Tonight, we went to the Tate Modern after work to the Fischli & Weiss: Flowers & Questions retrospective. The two Swiss artists take an often witty and irreverent look at everyday life and express their take on the world through photographs, film and sculpture.
Featured at the Tate were sculptures of such everyday objects as cupboards, childrens' wellington boots, cigarette butts, a child's alien toy, tables, armchairs and "wooden" crates hand-carved from polyurethane and indistinguishable from the real thing. There were a brick wall and the charred remains of a tree cast in black rubber. There were dozens of tiny hand-modelled, unfired clay sculptures depicting important and unimportant events in the history of human kind, such as Herr and Frau Einstein shortly after the conception of their son, the genius Albert and Mick Jagger and Brian Jones going home satisfied after composing 'I can't get no satisfaction', a loaf of bread, a teaset and a man sitting alone in his armchair reflecting on the unseen view through his window.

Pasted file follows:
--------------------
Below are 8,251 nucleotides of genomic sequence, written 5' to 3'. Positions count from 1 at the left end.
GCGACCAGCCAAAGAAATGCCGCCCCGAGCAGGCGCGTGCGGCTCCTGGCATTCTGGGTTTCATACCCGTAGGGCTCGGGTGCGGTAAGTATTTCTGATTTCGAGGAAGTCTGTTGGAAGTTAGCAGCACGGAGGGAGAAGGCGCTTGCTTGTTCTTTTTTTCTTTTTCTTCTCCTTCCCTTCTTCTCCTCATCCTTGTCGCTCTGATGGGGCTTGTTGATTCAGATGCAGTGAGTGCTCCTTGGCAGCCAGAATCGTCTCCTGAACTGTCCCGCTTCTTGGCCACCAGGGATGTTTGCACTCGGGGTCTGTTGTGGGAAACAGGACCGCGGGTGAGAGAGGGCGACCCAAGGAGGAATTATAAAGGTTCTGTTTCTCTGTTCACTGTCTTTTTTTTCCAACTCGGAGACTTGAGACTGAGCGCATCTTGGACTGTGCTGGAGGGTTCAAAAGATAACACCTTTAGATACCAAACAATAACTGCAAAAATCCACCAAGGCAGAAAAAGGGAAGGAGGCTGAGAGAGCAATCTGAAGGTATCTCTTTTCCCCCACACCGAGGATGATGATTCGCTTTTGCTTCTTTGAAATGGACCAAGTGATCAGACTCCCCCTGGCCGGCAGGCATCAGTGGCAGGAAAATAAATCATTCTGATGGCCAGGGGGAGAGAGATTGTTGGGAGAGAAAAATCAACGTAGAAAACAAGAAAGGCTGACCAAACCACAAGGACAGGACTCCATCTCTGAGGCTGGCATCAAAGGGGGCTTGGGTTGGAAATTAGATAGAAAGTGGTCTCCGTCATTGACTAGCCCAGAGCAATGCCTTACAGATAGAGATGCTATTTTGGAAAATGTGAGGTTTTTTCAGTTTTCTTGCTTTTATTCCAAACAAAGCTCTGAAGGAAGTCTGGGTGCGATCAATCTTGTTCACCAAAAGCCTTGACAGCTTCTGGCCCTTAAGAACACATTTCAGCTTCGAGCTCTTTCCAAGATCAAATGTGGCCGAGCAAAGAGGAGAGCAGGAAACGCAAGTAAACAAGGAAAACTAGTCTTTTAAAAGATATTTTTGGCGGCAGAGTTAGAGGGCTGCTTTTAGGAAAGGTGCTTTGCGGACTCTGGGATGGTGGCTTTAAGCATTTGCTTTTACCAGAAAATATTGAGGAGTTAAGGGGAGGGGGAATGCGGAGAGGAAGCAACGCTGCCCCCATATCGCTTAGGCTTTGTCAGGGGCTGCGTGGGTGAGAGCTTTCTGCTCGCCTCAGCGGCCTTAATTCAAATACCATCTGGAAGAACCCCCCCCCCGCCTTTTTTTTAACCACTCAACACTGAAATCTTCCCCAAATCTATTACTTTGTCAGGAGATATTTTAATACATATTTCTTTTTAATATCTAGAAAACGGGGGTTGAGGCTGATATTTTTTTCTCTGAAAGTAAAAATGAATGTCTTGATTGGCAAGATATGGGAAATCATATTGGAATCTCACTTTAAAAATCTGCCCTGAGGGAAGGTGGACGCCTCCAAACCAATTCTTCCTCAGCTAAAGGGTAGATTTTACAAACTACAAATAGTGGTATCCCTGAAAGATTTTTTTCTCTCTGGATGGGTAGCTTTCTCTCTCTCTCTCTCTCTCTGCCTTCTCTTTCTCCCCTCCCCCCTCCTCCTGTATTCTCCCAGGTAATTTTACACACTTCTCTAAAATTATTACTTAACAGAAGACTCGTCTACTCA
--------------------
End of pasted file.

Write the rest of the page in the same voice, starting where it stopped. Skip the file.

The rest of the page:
There were thousands of photographs on display too: the hilarious Sausage Photographs depicted incidents such as a car accident or shoppers in a carpet showroom featuring characters and props made entirely from frankfurters and cold cuts.
And my favourite part of the show rotated 3,000 photographs taken by the artists on their various travels around the world - simple, straightforward tourist shots, not dissimilar to the ones on display by ordinary people on Flickr.
Funny and engrossing stuff. As Tate ETC magazine puts it:
"The way things go, and don't - that's life. In its totality, life is more than we can fully grasp; and yet in all its mundane aspects and repetitiveness, it's filled with negligible details. Between profound meaning and meaninglessness, there's room for irony..."
Afterwards, we continued our own fascinatingly mundane lives by going to Sainsbury's and buying pepperoni pizzas, coleslaw, wine, coca cola and lemon cheesecake for our own dinner at home.